Finally, the contribution of London booksellers to various forms of sociability could be appreciated by considering their extended networks established through Britain, Europe and across the Atlantic. Apart from his bookshop in London (Temple of Muse), James Lackington owned outlets in Oxford, Cambridge, Bath, Coventry, Bristol and Newcastle (Raven, 2007, 290). Many affluent London booksellers were not cut off from the wider sphere of sociability. William Innys lived in Bristol until his apprenticeship in London with Benjamin Watford started in 1702. John Almon remained strongly attached to Liverpool, where he was born. There were numerous booksellers of Scottish descent (Millar, Strahan, Donaldson) who kept their connections with Glasgow and Edinburgh. As far as the American towns were concerned, various studies have underlined the similarities between the provincial and Atlantic book selling networks. In terms of cost and time, they were roughly equivalent.9 Their shops welcomed visitors and travellers from all over Britain and were instrumental in maintaining the culture identities of many distinct communities. An extensive database of John Nichols’ letters demonstrated his central position in a vast network of correspondents extending far beyond the City.10 As a baker’s son, an apprentice in the Stationers’ company and the owner of a prosperous bookshop in fleet street, he had developed strong connections within the Livery companies and the civic institutions. Like many other booksellers, he was intimately linked to scholarly societies such as the Royal Society, the Society of Antiquaries of London.11 As a publisher of county histories and of the Gentleman’s Magazine, he had among his correspondents, many country gentlemen and gentlewomen who contributed to the editing process and to his editorial policy. His networks went far beyond the UK to reach the American colonies and the continent. Similarly, his volumes of biographical memoirs (Literary Anecdotes of the Eighteenth Century [1812-1815]), which abound with personal encounters in his shop, provide a striking view of the vast sociability of a single London bookseller.12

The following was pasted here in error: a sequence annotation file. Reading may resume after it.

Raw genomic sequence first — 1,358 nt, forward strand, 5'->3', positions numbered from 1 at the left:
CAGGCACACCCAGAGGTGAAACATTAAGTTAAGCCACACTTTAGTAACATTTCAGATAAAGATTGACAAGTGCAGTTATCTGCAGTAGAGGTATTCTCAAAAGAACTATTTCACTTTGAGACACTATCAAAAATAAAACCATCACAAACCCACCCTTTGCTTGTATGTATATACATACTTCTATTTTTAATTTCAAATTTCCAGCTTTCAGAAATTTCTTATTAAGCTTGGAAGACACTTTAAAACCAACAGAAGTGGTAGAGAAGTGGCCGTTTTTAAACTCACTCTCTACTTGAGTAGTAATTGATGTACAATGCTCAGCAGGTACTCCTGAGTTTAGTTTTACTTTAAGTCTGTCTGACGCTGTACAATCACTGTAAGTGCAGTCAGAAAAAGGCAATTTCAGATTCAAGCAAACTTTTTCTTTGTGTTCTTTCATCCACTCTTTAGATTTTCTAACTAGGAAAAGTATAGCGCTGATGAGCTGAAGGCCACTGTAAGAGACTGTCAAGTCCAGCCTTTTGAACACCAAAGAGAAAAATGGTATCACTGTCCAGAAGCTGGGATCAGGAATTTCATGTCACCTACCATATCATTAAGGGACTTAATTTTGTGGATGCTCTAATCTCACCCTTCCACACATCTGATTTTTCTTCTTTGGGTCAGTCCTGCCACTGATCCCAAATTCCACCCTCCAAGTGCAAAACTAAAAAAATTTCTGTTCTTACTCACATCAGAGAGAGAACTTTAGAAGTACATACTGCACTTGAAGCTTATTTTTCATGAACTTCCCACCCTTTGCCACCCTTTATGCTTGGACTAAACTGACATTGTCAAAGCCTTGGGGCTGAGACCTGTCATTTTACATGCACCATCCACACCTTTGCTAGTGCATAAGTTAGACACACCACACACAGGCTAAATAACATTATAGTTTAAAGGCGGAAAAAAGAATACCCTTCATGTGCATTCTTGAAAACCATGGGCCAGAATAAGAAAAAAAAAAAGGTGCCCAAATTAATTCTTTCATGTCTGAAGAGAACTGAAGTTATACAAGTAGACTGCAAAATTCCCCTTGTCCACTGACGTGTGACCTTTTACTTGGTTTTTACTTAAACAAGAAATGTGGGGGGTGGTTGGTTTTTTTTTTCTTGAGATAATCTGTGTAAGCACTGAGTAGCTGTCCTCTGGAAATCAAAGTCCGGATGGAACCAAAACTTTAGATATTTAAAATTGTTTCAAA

- 9. Mark Towsey, Kyle B. Roberts (eds.), Before the Public Library: Reading, Community, and Identity in the Atlantic World, 1650–1850 (Leiden, 2018).
- 10. See Julian Pooley and his Nichols Database at the Surrey History Centre in Woking http://www2.le.ac.uk/centres/elh/research/project/nichols/the-nichols-archive-project; Edward L. Hart (ed.) Minor Lives. A Collection of Biographies by John Nichols (Cambridge, Massachusetts, 1971).
- 11. Julian Pooley, ‘A Laborious and Truly Useful Gentleman’: Mapping the Networks of John Nichols (1745-1826), Printer, Antiquary and Biographer’, Journal for Eighteenth-Century Studies (vol. 38 n°4,2015), p. 497-509.
- 12. John Nichols, Literary Anecdotes of the Eighteenth Century, 9 vols. (London, 1812-1815).
Bell, Bill, Bennet, Philip and Bevan, Jonquil (eds.), Across Boundaries: The Book in Culture and Commerce (New Castle: Oak Knoll Press; Winchester: St. Paul's Bibliographies, 2000).
Bermingham, Ann and Brewer, John (eds.) The Consumption of Culture 1600-1800: Image, Object, Text (London and New York: Routledge, 1995).
Daybell, James and Hinds, Peter (eds.), Material Readings of Early Modern Culture: Texts and Social Practices, 1580-1730 (Basingstoke: Palgrave Macmillan, 2010).
Elliott, J. E., ‘The Cost of Reading in Eighteenth-Century Britain: Auction Sale Catalogues and the Cheap Literature Hypothesis’ ELH (77, 2010), p. 353-384.
Raven, James, Small, Helen, and Tadmore, Naomi (eds.), The Practice and Representation of Reading in England (Cambridge: Cambridge U. Press, 1996).
Isaac, Peter and McKay, Barry (eds.), The Human Face of the Book Trade: Print Culture and Its Creators (New Castle: Oak Knoll Books; Winchester, U.K.: St. Paul's Bibliographies, 1999).
Jackson, Ian, ‘Approaches to the History of Readers and Reading in Eighteenth-Century Britain’ Historical Journal (47, 2004), p. 1041-1054.